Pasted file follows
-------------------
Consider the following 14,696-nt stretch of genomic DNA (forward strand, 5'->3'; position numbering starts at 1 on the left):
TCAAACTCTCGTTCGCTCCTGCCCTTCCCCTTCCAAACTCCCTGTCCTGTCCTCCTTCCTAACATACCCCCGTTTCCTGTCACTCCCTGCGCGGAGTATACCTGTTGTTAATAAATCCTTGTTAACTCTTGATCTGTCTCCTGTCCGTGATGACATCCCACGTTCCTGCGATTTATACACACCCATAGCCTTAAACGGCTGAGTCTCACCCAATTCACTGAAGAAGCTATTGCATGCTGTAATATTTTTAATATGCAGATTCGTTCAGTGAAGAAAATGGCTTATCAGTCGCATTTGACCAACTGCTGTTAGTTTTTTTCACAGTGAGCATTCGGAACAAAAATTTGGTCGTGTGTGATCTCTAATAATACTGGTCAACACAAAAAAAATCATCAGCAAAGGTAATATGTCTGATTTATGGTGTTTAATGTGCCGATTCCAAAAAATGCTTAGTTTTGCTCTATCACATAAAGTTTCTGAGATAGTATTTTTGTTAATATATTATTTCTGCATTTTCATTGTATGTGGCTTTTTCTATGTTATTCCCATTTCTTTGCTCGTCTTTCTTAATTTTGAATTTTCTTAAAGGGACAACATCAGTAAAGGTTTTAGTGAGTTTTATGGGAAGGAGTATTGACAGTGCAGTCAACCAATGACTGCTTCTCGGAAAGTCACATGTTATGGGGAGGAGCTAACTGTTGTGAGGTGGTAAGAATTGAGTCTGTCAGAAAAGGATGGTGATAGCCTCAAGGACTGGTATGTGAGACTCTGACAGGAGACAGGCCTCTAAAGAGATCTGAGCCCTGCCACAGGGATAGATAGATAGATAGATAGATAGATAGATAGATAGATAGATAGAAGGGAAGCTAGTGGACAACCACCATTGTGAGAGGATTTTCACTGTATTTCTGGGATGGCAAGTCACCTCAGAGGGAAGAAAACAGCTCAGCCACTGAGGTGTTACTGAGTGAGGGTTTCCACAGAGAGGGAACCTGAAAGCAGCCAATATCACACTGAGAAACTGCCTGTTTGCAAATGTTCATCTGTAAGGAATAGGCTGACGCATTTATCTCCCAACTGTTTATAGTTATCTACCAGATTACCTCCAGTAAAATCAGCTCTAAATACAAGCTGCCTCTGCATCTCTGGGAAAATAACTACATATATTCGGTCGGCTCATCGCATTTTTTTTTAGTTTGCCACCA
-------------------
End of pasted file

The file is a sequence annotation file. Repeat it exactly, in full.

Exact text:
Consider the following 14,696-nt stretch of genomic DNA (forward strand, 5'->3'; position numbering starts at 1 on the left):
TCAAACTCTCGTTCGCTCCTGCCCTTCCCCTTCCAAACTCCCTGTCCTGTCCTCCTTCCTAACATACCCCCGTTTCCTGTCACTCCCTGCGCGGAGTATACCTGTTGTTAATAAATCCTTGTTAACTCTTGATCTGTCTCCTGTCCGTGATGACATCCCACGTTCCTGCGATTTATACACACCCATAGCCTTAAACGGCTGAGTCTCACCCAATTCACTGAAGAAGCTATTGCATGCTGTAATATTTTTAATATGCAGATTCGTTCAGTGAAGAAAATGGCTTATCAGTCGCATTTGACCAACTGCTGTTAGTTTTTTTCACAGTGAGCATTCGGAACAAAAATTTGGTCGTGTGTGATCTCTAATAATACTGGTCAACACAAAAAAAATCATCAGCAAAGGTAATATGTCTGATTTATGGTGTTTAATGTGCCGATTCCAAAAAATGCTTAGTTTTGCTCTATCACATAAAGTTTCTGAGATAGTATTTTTGTTAATATATTATTTCTGCATTTTCATTGTATGTGGCTTTTTCTATGTTATTCCCATTTCTTTGCTCGTCTTTCTTAATTTTGAATTTTCTTAAAGGGACAACATCAGTAAAGGTTTTAGTGAGTTTTATGGGAAGGAGTATTGACAGTGCAGTCAACCAATGACTGCTTCTCGGAAAGTCACATGTTATGGGGAGGAGCTAACTGTTGTGAGGTGGTAAGAATTGAGTCTGTCAGAAAAGGATGGTGATAGCCTCAAGGACTGGTATGTGAGACTCTGACAGGAGACAGGCCTCTAAAGAGATCTGAGCCCTGCCACAGGGATAGATAGATAGATAGATAGATAGATAGATAGATAGATAGATAGAAGGGAAGCTAGTGGACAACCACCATTGTGAGAGGATTTTCACTGTATTTCTGGGATGGCAAGTCACCTCAGAGGGAAGAAAACAGCTCAGCCACTGAGGTGTTACTGAGTGAGGGTTTCCACAGAGAGGGAACCTGAAAGCAGCCAATATCACACTGAGAAACTGCCTGTTTGCAAATGTTCATCTGTAAGGAATAGGCTGACGCATTTATCTCCCAACTGTTTATAGTTATCTACCAGATTACCTCCAGTAAAATCAGCTCTAAATACAAGCTGCCTCTGCATCTCTGGGAAAATAACTACATATATTCGGTCGGCTCATCGCATTTTTTTTTAGTTTGCCACCA